Ketosis and the Possible Benefits of Ketogenic Nutrition

Friday, October 10, 2014

Benefits of Ketogenic Nutrition

Cristi Vlad has used a ketogenic diet to achieve a healthy, high energy, and according to his research, long-lived body.  In this article, he shares the benefits of the metabolic state of ketosis.

Most people do not know what ketosis means. Those who may know about it often confuse it with keto-acidosis (a high-acidic metabolic state occurring in people suffering from Type 1 Diabetes).

In Type 1 Diabetes the body cannot produce insulin to cleave glucose from the bloodstream and allow it to enter into the cells for energy. Since the body cannot efficiently use glucose for energy, it releases fat from adipocytes to be used for energy.

Some structures in the body cannot use fatty acids directly for energy. One of these structures is the brain (fatty acids cannot directly cross the blood-brain barrier).

That's why some of the fatty acids from the blood stream (which have been released from adipocytes) are transported to the liver, which will engage in ketogenesis: ketone body production (Acetone, Acetoacetate, Beta-Hydroxybutyrate). These metabolites will then be used by the body for energy (especially the brain).

However, in keto-acidosis the body makes too many ketones and along with high-blood sugar can create a potential harmful effect.

Ketosis and the Possible Benefits of Ketogenic Nutrition

Ok, so what is ketosis?

On the other hand, nutritional ketosis occurs when your liver makes ketone bodies from fatty acids in the presence of low blood glucose. So, most people going on a restricted carbohydrate diet (on average < 50g of total carbohydrate consumption/day) will start the process of ketogenesis.

Nutritional ketosis occurs when your liver makes ketone bodies from fatty acids in the presence of low blood glucose.

Your brain can draw up to 70% of its energy from ketones (Acetoacetate and Beta-Hydroxybutyrate), while the remaining energy is provided by glucose (which does not necessarily have to come from eating carbohydrates).

This is the same mechanism that your body uses when being deprived of food. Once the glycogen (glucose storage in muscles and liver) is depleted, your body turns to burning fat for energy (either directly used as fatty acids or by producing ketones). Several studies have shown potential benefits for the brain running primarily on ketone bodies (see references). All these benefits emerge from the same premise: lower inflammation levels (lower oxidative stress).

Your heart can take up to a few weeks to adapt to using ketones for energy, but once it is adapted, it may run much more efficiently compared to when it runs on glucose. Veech and colleagues have done studies and reached this conclusion.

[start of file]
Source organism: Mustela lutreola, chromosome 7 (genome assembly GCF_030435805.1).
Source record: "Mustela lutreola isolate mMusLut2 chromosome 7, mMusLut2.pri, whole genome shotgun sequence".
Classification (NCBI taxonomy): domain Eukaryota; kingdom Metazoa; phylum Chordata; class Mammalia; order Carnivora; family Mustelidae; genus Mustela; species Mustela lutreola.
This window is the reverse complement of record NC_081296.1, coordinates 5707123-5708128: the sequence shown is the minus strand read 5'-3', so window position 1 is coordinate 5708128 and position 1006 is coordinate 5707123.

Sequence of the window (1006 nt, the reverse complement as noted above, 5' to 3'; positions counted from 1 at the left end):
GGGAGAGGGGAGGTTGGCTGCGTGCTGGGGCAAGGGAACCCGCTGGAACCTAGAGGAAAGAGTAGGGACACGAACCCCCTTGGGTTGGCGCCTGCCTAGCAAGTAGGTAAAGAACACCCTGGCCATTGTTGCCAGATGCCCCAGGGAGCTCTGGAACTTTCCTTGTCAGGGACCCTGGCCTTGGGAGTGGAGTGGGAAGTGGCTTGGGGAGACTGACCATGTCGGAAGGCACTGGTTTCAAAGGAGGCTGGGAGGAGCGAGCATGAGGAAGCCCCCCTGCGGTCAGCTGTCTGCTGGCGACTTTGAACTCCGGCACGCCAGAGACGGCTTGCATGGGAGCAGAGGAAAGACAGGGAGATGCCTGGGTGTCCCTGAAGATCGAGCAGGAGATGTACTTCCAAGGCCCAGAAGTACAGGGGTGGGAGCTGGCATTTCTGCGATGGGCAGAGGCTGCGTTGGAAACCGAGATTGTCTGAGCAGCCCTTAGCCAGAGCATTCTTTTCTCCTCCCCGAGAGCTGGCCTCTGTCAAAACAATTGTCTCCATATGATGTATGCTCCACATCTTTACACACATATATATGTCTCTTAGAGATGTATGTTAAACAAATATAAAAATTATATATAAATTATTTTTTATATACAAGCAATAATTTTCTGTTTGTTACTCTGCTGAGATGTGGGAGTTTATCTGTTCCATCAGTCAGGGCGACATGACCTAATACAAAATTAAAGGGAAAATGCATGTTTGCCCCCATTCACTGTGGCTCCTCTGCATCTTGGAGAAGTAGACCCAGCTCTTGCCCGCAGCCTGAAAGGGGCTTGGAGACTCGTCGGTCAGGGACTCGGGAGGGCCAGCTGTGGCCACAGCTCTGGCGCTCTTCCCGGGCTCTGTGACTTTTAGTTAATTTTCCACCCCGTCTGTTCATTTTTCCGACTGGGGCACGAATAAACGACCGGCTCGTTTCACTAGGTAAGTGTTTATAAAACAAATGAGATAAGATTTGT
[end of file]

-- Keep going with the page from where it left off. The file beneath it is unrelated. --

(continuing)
Your muscles can adapt to running on ketone bodies but the process of adaptation can take from a couple of weeks to a couple of months or sometimes years (yes, you wont keto-adapt overnight).

I've been following a well formulated ketogenic nutrition protocol for more than a year now. It's relevent to mention the amount of fat that I've burned throughout the whole time. Once you get keto-adapted (months to 1-2 years), losing fat may be your last concern.

I've written about these benefits on my blog, but I'm going to mention the most important benefits here:

1. Higher energy levels

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I require less sleep (though I usually sleep 6-7 hours because I do not want to disrupt hormonal activity). I do not feel lethargic or sleepy after meals, the same way that I did when I followed a higher carbohydrate approach to nutrition. I usually wake up at 6 AM and have the same higher level of energy until going to sleep at 10-11 PM. 

2. No hunger - No Cravings

Once you stay in ketosis for a while and start getting adapted to this type of nutrition, you may alter your gut microbiome by lowering the population of sugar craving "bugs". As soon as your body knows that it can efficiently rely on its own fat storage for energy it does not enter in panic mode every couple of hours as your blood sugar levels fall after a meal.

I usually schedule my days around the activities that I have to do and not around the meals that I need to have every couple of hours. There are days when I do not have time to eat because I have a lot of stuff going. I am satisfied that I'm not disrupted by hunger. Besides, as a former sugar addict, I'm very happy that I do not crave fries, pasta, high-carb sweets, pizza, and all the related. I do eat very dark chocolate (very low carb) every day though.